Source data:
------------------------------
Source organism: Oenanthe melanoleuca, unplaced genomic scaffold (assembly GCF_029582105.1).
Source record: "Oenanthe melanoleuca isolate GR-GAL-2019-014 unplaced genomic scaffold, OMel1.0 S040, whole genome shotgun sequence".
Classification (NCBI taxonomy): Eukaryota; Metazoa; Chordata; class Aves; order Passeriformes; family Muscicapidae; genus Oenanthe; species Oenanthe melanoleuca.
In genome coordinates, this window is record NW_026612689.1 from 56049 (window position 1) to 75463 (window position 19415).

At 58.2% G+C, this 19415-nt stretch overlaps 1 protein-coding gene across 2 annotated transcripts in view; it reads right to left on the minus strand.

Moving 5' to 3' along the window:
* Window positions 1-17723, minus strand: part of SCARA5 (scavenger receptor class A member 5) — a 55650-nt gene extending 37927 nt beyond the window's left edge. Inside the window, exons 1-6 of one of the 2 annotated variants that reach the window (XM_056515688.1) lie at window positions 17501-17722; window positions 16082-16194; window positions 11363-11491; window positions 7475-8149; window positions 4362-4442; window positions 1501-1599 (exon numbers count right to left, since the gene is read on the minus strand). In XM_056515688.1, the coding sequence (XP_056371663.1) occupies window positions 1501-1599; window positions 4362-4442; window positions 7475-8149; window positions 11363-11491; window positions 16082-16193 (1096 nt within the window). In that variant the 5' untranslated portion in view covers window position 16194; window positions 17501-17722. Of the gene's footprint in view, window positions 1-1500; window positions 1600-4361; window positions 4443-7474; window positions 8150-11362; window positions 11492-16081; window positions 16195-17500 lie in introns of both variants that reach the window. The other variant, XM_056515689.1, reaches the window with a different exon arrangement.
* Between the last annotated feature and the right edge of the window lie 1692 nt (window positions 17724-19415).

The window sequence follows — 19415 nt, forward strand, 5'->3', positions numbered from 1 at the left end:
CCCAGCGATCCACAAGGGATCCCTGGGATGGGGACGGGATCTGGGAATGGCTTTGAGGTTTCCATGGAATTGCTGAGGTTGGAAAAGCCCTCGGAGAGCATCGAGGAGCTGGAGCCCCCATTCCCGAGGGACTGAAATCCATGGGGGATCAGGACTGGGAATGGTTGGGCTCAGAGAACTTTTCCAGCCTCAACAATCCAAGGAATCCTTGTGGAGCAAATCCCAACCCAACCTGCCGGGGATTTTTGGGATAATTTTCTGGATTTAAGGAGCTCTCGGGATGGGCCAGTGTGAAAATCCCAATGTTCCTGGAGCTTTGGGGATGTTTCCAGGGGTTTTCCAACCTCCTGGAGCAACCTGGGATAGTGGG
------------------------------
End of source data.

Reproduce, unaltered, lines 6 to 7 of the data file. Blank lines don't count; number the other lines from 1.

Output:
Moving 5' to 3' along the window:
* Window positions 1-17723, minus strand: part of SCARA5 (scavenger receptor class A member 5) — a 55650-nt gene extending 37927 nt beyond the window's left edge. Inside the window, exons 1-6 of one of the 2 annotated variants that reach the window (XM_056515688.1) lie at window positions 17501-17722; window positions 16082-16194; window positions 11363-11491; window positions 7475-8149; window positions 4362-4442; window positions 1501-1599 (exon numbers count right to left, since the gene is read on the minus strand). In XM_056515688.1, the coding sequence (XP_056371663.1) occupies window positions 1501-1599; window positions 4362-4442; window positions 7475-8149; window positions 11363-11491; window positions 16082-16193 (1096 nt within the window). In that variant the 5' untranslated portion in view covers window position 16194; window positions 17501-17722. Of the gene's footprint in view, window positions 1-1500; window positions 1600-4361; window positions 4443-7474; window positions 8150-11362; window positions 11492-16081; window positions 16195-17500 lie in introns of both variants that reach the window. The other variant, XM_056515689.1, reaches the window with a different exon arrangement.